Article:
UNITED24 - Make a charitable donation in support of Ukraine!

Homeland Security

27 March 2003

House Science Committee Calls for Review of Visa Policy Changes

(Changes Harm Science Education and Exchange, Colleges Say) (880)
By Charlene Porter
Washington File Staff Writer
Washington -- The U.S. House of Representatives Committee on Science
is asking the General Accounting Office (GAO) to conduct an inquiry
into new visa approval procedures and policies that have been adopted
since the September 11, 2001 terrorist attacks.
In a letter to the GAO, the investigative branch of Congress, the
committee asks for a review of the impact of the new policies, the
results of visa adjudication, the visa denial rates, and the
particular effect of these policies on visa applicants engaged in
scientific research or studies. The committee distributed the letter
at a hearing held March 26 at which these issues were discussed with
representatives of the higher education community and a U.S. State
Department official.
The new procedures were mandated by Congress under laws passed both
before the 2001 attacks and after. Implementation of the new
procedures and the development of Internet-based technologies to
replace an obsolete paper system were accelerated upon discovery that
the 19 hijackers who took thousands of American lives had entered this
country on approved visas.
"The attacks of September 11 made clear the potential threat posed by
the abuse of student visas and our shocking inability to counter that
threat," said Science Committee Chairman Sherwood Boehlert, a
Republican from New York, as he opened the hearing. "The
Administration and the Congress deserve credit for putting in place
new and stricter protocols and erring on the side of caution. But that
said, the current situation is untenable."
Citing numerous reports from colleges and universities attempting to
work with the new system as they admit foreign students to study on
their campuses, Boelhert described a "backlog of visas" that has
reached a "critical point."
"The reason for concern is that unnecessarily impeding the flow of
students and scholars in and of itself can erode our national
security," Boehlert said. The intellectual vitality of the nation is
enhanced when the United States welcomes foreign minds, Boehlert said,
expressing a view broadly held on his committee and throughout the
academic community.
The committee prepared an extensive background document prior to the
hearing outlining the issues (available at
http://www.house.gov/science/hearings/full03/mar26/charter.htm). It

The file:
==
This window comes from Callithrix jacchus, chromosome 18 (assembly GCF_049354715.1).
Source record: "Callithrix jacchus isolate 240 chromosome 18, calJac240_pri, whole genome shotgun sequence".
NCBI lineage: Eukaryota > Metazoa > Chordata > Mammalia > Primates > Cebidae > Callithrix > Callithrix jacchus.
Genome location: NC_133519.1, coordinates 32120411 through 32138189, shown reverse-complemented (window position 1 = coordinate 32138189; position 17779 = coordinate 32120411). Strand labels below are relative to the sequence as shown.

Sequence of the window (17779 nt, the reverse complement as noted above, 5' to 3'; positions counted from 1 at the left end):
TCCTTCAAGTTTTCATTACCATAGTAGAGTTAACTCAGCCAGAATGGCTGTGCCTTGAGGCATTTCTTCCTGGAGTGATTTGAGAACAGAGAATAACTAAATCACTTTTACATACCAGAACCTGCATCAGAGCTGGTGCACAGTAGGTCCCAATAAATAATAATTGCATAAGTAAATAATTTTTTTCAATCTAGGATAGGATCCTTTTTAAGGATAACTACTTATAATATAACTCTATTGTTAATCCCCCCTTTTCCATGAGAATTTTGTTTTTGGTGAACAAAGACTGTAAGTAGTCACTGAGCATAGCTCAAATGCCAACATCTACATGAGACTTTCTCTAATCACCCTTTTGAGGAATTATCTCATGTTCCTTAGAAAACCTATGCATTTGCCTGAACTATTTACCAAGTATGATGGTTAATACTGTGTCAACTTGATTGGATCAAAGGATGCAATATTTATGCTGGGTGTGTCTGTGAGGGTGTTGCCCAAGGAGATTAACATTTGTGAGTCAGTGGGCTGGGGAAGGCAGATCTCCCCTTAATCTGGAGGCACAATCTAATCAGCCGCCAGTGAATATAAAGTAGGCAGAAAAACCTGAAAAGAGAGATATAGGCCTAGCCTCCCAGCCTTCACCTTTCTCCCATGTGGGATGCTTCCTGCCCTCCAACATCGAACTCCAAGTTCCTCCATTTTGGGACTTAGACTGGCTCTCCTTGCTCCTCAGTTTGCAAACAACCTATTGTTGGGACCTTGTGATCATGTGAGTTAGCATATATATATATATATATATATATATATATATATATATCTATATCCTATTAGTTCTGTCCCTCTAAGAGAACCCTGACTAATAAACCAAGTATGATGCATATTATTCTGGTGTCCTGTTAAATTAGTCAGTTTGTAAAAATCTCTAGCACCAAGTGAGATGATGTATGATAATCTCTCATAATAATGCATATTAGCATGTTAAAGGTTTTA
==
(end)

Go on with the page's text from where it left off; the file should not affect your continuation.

documents problems occurring not only with students trying to obtain
visas to enter educational institutions, but with scientists
attempting to join U.S. colleagues in collaborative research.
"There have been reports that hundreds of foreign scientists, some
eminent in their fields, have been blocked from entering the United
States, slowing research on diseases such as AIDS and West Nile virus
and in areas such as space science and genetic mapping. More
troubling, visa delays and denials even plagues multi-million dollar
research projects funded by the federal government and its agencies --
the National Institutes of Health, the National Science Foundation and
others," according to the science committee's background document.
David Ward, president of the American Council on Education,
represented the council's more than 1,800 members when he testified
before the House Science Committee. He described three main types of
problems: the information technology system to track the entry and
status of foreign students -- known as the Student Exchange Visa
Information System (SEVIS) -- "does not work as promised;" "extensive
visa delays for students and scholars" have become common, disrupting
studies, teaching schedules and research; and regulations placing
security restrictions on subjects that can be studied or researched
"create confusion."
Deputy Assistant Secretary of State for Visa Services Janice Jacobs
acknowledged the new procedures have created problems, and told the
committee that the systems were put in place more rapidly than would
normally be the case because of security concerns in the aftermath of
the September 11 attacks.
"The infrastructure was not there to handle this," Jacobs said. She
outlined a number of steps taken by the Bureau of Consular Affairs to
address the problems and delays. More personnel have been devoted to
visa processing to perform the analysis of applications and the
accompanying clerical work. The bureau is also working on the
technological side of the problem, Jacobs said, making improvements in
tracking cases and in the systems used for sharing data amongst the
consular officers and educational institutions.
Jacobs said the bureau has made progress. "We're doing everything we
can to prevent this from being a permanent situation."
The Science Committee will likely maintain scrutiny on the visa issue
as government agencies work to improve the system. Chairman Boehlert
said that the March 26 hearing was one in a series that the panel will
hold on the matter.
Broader issues about science education are also coming into focus for
the committee as the details of the current problems are explored.
Foreign students are recipients of a significant percentage of
advanced degrees in science and technology conferred by U.S.
institutions -- 35 percent. Some lawmakers are disturbed to learn
that, and question whether non-Americans are displacing American
students in U.S. college classrooms. Other science committee members
said the problem really lies with elementary and secondary education
in the United States and its failure to inspire youngsters to pursue
advanced degrees in scientific and technological fields.
(The Washington File is a product of the Office of International
Information Programs, U.S. Department of State. Web site:

Join the GlobalSecurity.org mailing list